Date of Award

Spring 5-2014

Embargo Period


Degree Type


Degree Name

Doctor of Philosophy (PhD)


Electrical and Computer Engineering


David Brumley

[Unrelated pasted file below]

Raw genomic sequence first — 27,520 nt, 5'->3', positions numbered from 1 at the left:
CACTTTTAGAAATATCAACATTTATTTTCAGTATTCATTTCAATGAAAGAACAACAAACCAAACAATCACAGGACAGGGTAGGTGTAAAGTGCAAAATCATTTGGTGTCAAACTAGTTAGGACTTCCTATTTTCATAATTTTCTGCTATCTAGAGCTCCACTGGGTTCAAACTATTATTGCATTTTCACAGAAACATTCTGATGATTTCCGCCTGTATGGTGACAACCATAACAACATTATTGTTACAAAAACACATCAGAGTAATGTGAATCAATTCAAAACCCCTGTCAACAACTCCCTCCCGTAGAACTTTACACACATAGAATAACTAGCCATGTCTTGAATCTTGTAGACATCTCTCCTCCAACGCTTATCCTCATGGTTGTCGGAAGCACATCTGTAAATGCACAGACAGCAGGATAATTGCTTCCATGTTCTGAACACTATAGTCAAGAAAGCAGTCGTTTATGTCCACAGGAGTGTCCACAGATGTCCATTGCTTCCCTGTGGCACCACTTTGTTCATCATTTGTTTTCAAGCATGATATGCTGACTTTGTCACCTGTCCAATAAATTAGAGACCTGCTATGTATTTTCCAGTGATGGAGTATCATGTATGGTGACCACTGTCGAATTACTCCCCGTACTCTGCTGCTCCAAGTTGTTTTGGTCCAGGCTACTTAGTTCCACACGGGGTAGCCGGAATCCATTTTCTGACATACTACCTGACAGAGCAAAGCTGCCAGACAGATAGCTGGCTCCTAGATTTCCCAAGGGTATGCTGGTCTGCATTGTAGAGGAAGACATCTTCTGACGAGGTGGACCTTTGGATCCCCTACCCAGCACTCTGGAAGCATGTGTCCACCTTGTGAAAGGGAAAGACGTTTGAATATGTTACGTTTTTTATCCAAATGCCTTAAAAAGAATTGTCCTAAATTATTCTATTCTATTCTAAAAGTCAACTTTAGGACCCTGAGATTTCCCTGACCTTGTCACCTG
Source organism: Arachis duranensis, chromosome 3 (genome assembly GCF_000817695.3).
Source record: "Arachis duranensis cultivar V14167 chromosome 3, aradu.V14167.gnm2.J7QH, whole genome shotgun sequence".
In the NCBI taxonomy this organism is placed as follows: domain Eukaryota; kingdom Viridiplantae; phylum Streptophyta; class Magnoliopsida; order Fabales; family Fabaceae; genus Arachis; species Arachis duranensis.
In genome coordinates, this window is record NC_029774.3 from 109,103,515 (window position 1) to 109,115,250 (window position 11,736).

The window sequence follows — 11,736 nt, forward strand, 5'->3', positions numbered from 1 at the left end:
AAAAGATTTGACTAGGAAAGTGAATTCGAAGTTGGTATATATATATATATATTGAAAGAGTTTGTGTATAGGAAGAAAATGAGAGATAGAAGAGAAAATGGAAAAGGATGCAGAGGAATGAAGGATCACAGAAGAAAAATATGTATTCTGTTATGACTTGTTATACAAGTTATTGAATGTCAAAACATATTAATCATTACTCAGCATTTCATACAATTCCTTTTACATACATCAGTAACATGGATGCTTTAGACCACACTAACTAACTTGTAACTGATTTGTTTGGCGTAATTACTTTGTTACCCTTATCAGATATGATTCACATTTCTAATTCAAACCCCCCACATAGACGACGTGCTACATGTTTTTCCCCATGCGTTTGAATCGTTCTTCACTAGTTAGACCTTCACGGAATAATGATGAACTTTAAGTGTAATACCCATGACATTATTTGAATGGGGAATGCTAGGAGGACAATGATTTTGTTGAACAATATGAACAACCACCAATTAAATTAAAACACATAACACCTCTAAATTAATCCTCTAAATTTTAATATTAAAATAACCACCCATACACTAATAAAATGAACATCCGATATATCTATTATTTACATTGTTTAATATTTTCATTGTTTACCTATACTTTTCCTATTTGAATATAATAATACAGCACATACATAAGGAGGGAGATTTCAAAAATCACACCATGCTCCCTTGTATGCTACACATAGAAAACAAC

Many source code tools help software programmers analyze programs as they are being developed, but such tools can no longer be applied once the final programs are shipped to the user. This greatly limits users, security experts, and anyone other than the programmer who wishes to perform additional testing and program analysis. This dissertation is concerned with the development of scalable techniques for statically analyzing binary programs, which can be employed by anyone who has access to the binary. Unfortunately, static binary analysis is often more difficult than static source code analysis because the abstractions that are the basis of source code programs, such as variables, types, functions, and control flow structure, are not explicitly present in binary programs. Previous approaches work around the the lack of abstractions by reasoning about the program at a lower level, but this approach has not scaled as well as equivalent source code techniques that use abstractions. This dissertation investigates an alternative approach to static binary analysis which is called abstraction recovery. The premise of abstraction recovery is that since many binaries are actually compiled from an abstract source language which is more suitable for analysis, the first step of static binary analysis should be to recover such abstractions. Abstraction recovery is shown to be feasible in two real-world applications. First, C abstractions are recovered by a newly developed decompiler. The second application recovers gadget abstractions to automatically generate return-oriented programming (ROP) attacks. Experiments using the decompiler demonstrate that recovering C abstractions improves scalability over low-level analysis, with applications such as verification and detection of buffer overflows seeing an average of 17× improvement. Similarly, gadget abstractions speed up automated ROP attacks by 99×. Though some binary analysis problems do not lend themselves to abstraction recovery because they reason about low-level or syntactic details, abstraction recovery is an attractive alternative to conventional low-level analysis when users are interested in the behavior of the original abstract program from which a binary was compiled, which is often the case.